November 30, 2022, marked the 55th anniversary of the formation of the Pakistan People’s Party. Ever since its inception in 1967, it has been one of the most distinguished and prominent political forces in the country, forming federal governments in 1973, 1988, 1993 and 2008 respectively. This, however, was never a smooth journey as numerous attempts were made to break and even eradicate the party over the years.
Zulfiqar Ali Bhutto, the PPP founder, created history by accomplishing various milestones in a short period; eventually becoming a victim of the international conspiracy through local collaboration, as his government was overthrown through an unconstitutional intervention.
Extremely charismatic and blessed with strong administrative skills, together with eloquence, he evolved as a natural orator and a born leader, as he pulled massive crowds and motivated/mobilised the general public with some of the biggest political rallies the country has ever witnessed. The PPP was made a major mainstream political party on the domestic front, while elevating Pakistan on the global scene by successfully organising the 1974 Islamic Summit Conference in Islamabad, thereafter, initiating the country’s nuclear programme. Of the numerous accomplishments during his tenure, reforms pertaining to land ownership, labour, industrial/corporate sector, banking, education, health and law became a milestone of the party’s political manifesto and progress. Shimla Accord in 1972, improved relations with the USSR and special relations with China were also among the prominent highlights of his short tenure.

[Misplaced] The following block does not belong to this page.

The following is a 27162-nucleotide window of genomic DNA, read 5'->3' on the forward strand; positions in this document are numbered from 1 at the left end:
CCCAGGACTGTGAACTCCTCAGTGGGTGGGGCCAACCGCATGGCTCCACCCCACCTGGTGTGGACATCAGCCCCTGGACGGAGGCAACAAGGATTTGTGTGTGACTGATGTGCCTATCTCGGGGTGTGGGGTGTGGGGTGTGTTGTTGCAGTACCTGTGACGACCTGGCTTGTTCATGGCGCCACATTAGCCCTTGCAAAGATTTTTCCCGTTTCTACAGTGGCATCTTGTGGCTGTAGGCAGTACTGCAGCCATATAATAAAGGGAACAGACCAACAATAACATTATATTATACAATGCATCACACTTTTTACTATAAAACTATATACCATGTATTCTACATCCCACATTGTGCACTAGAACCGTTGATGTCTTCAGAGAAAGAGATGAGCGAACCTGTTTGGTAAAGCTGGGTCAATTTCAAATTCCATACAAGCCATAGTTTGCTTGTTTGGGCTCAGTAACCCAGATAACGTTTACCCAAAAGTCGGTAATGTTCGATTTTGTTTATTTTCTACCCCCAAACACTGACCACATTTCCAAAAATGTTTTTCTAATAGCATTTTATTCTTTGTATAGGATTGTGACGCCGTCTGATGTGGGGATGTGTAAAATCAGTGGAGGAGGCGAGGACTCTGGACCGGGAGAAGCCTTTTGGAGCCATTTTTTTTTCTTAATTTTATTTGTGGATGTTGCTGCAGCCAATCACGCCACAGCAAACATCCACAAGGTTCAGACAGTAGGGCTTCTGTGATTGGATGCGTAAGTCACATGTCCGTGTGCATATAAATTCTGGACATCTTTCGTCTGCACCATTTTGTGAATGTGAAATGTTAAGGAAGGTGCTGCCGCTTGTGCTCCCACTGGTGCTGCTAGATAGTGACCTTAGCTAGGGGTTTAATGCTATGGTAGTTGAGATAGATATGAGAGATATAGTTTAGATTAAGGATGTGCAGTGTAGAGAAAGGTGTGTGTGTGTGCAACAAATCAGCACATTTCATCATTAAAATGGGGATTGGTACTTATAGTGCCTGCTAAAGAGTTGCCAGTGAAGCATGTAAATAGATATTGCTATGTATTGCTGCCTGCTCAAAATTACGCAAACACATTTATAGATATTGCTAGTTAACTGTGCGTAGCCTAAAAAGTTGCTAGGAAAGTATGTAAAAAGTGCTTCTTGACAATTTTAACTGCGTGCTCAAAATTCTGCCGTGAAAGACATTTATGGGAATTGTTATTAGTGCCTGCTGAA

His emergence as a global leader, unifying the Islamic countries on some common agenda for raising a voice against the prevailing injustices/extortion, was not appreciated by the international establishment. Consequently, the country’s political system was derailed; leading to martial law and the start of a repressive regime as the civil/constitutional rights were suspended, thereby, starting a brutal era of repression. With the judicial murder of Z A Bhutto, the PPP leadership and the party workers faced extreme persecution; leading to a crackdown/arrest of the top leadership and the political workers, eventually leading to the exile of the Bhutto family in 1984.
Eleven years of repression highlighted by suspension of civil rights, abeyance of the constitution, extreme media censorship and controlling of masses by brutal tactics of fear and torture was camouflaged by the formation of a selected/controlled cabinet termed Majlis e Shoura, followed by a phoney referendum in 1984 to prolong the dictator’s tenure as President for another five years. Thereafter, staged and controlled elections were held in 1985 that was mutually boycotted by the MRD as the struggle for genuine democracy continued. Consistency, perseverance and pursuance, eventually led to return of Benazir Bhutto’s return to Pakistan in 1986 as the struggle against dictatorship continued and gained momentum.